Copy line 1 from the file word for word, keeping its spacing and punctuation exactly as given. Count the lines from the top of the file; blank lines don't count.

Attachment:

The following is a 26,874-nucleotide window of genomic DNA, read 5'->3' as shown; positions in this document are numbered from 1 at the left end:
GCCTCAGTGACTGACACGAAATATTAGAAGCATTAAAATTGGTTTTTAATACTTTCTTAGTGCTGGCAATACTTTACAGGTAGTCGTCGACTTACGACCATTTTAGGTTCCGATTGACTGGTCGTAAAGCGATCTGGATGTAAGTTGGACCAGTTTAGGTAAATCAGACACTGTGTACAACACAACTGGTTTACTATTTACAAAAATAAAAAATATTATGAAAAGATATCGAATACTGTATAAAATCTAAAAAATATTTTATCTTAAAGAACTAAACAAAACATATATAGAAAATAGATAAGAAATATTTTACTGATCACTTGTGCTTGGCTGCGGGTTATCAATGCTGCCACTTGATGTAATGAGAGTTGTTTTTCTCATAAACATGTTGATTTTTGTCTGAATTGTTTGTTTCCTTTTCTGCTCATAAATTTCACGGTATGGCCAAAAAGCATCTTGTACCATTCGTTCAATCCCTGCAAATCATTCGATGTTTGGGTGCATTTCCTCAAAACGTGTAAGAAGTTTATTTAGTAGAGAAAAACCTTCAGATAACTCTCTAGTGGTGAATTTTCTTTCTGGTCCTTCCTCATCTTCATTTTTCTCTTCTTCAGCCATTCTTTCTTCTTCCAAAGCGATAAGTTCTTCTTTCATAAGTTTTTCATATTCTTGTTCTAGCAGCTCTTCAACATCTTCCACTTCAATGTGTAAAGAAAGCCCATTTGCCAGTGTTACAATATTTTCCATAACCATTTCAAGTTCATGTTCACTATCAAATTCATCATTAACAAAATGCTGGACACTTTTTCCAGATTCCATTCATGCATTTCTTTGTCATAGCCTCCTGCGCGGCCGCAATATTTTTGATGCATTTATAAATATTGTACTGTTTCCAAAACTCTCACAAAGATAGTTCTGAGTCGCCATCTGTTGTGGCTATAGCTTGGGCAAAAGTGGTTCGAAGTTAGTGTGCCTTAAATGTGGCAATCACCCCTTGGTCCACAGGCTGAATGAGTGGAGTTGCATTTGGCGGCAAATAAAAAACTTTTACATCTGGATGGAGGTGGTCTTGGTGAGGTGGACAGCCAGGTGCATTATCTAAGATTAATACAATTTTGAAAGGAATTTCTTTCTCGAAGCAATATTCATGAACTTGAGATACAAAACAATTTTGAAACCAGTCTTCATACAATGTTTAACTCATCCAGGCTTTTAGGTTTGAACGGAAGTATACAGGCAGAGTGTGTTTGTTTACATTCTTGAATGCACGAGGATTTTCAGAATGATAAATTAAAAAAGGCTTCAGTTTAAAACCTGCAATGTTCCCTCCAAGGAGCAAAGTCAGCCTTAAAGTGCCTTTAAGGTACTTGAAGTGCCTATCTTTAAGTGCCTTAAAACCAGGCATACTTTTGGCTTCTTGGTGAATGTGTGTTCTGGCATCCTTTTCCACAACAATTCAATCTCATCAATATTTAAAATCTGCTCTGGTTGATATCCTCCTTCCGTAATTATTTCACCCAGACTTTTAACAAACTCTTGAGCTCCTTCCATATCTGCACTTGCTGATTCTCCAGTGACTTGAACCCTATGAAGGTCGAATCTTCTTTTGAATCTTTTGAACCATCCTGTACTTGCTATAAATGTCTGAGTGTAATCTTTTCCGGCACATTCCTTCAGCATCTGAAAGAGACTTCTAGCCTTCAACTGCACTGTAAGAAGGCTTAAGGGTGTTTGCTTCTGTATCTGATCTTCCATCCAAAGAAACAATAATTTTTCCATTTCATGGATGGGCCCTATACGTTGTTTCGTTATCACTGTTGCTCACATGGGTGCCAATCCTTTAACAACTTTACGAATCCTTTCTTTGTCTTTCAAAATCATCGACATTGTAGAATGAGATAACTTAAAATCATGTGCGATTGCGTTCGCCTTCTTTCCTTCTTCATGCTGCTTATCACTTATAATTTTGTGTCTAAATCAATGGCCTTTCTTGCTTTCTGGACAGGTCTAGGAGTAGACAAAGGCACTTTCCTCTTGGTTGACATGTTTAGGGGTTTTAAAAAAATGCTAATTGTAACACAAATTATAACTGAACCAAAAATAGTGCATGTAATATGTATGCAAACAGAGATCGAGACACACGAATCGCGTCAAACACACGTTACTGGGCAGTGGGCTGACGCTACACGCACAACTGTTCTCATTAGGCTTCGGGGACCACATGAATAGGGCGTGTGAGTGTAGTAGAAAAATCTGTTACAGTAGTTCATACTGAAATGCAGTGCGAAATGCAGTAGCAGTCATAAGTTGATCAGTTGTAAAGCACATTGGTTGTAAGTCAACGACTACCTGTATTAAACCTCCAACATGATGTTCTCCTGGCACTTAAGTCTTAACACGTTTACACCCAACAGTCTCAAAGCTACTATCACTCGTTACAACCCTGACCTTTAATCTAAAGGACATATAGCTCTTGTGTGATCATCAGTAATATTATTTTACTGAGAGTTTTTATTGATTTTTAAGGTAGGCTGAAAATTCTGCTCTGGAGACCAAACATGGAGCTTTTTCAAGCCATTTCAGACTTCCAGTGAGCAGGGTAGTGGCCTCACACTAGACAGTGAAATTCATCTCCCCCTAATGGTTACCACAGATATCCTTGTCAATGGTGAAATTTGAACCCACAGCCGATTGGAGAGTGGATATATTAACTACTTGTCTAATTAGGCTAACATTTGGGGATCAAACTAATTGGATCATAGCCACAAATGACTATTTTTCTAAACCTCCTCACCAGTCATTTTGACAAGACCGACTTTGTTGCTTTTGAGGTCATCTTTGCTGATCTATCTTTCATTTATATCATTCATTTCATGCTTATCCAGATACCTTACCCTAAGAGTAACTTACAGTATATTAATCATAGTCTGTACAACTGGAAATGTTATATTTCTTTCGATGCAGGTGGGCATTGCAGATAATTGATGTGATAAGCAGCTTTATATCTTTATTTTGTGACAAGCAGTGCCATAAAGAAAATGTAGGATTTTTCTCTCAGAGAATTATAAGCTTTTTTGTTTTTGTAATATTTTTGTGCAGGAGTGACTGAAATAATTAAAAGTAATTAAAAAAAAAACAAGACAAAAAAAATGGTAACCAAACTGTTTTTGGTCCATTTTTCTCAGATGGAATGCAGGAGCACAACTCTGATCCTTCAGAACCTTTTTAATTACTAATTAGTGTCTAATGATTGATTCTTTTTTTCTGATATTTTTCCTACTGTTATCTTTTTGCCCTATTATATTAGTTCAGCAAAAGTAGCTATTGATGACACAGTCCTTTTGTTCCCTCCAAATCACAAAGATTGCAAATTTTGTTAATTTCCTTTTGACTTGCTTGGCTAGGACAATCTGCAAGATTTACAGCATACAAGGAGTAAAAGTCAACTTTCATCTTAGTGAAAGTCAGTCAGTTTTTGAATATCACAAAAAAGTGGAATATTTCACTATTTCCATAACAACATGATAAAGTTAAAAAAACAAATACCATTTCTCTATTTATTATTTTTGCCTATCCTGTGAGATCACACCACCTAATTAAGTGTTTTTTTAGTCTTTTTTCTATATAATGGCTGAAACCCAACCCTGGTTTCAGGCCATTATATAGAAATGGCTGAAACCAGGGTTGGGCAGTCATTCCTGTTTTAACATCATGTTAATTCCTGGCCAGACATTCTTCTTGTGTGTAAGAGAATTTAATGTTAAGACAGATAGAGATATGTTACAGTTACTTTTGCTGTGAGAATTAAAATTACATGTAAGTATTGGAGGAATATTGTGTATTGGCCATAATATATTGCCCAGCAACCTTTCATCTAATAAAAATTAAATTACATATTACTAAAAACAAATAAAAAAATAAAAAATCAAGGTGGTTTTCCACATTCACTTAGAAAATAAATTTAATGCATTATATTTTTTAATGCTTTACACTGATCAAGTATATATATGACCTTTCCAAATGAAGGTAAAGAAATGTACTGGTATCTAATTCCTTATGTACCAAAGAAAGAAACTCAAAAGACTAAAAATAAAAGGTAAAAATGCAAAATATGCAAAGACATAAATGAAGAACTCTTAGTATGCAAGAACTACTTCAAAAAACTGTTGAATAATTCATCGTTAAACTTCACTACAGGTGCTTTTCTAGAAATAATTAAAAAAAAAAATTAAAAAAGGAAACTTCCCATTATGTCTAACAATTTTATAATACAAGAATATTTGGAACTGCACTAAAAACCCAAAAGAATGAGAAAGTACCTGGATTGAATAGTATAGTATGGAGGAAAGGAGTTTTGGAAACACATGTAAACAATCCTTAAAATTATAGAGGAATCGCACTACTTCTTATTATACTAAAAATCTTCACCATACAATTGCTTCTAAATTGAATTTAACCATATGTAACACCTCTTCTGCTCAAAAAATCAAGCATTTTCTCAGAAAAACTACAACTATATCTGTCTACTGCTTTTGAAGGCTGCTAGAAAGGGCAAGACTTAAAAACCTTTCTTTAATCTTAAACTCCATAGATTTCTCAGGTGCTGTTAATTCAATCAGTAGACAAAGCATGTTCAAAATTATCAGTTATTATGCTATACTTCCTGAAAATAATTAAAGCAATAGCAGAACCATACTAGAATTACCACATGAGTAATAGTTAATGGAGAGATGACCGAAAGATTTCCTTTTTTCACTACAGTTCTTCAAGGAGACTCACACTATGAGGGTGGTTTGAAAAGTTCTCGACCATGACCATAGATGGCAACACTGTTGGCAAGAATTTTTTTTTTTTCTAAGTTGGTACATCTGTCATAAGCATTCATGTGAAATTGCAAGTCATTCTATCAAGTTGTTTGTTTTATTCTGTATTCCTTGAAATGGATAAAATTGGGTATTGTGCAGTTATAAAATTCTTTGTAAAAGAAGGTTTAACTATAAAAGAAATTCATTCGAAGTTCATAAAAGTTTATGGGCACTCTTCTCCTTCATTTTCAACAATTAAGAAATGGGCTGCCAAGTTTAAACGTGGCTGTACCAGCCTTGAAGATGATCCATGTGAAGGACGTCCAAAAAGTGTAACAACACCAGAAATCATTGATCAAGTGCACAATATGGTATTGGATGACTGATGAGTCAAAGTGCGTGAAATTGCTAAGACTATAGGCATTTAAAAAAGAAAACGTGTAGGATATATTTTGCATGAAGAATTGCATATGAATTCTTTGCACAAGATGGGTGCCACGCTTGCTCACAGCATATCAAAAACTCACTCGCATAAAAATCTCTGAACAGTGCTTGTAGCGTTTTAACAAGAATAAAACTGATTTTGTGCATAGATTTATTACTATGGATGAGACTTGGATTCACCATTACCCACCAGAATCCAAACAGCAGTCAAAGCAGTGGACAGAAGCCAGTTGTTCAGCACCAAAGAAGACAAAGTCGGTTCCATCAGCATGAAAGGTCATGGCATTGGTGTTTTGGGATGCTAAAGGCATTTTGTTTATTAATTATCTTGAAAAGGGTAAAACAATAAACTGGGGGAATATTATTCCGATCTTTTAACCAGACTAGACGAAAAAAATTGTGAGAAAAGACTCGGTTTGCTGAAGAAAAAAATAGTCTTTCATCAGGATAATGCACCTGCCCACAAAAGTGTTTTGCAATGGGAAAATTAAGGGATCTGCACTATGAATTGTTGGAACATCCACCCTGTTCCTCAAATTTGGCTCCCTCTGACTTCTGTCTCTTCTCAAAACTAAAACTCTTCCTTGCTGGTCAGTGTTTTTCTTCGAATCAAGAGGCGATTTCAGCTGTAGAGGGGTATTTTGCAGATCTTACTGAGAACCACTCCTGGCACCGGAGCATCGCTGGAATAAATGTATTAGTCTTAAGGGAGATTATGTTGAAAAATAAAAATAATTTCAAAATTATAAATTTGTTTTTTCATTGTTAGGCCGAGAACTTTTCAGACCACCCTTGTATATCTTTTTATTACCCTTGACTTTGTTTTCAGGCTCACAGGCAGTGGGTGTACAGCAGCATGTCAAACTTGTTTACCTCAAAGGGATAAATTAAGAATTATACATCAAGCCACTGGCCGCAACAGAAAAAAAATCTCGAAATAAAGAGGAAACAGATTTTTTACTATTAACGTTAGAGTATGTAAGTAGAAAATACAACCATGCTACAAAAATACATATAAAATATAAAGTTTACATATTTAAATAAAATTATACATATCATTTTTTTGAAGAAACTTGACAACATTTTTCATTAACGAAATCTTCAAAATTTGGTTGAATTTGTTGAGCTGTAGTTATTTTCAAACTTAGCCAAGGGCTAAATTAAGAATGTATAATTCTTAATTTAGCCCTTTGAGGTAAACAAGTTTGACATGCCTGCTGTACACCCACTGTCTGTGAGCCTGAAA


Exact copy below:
The following is a 26,874-nucleotide window of genomic DNA, read 5'->3' as shown; positions in this document are numbered from 1 at the left end: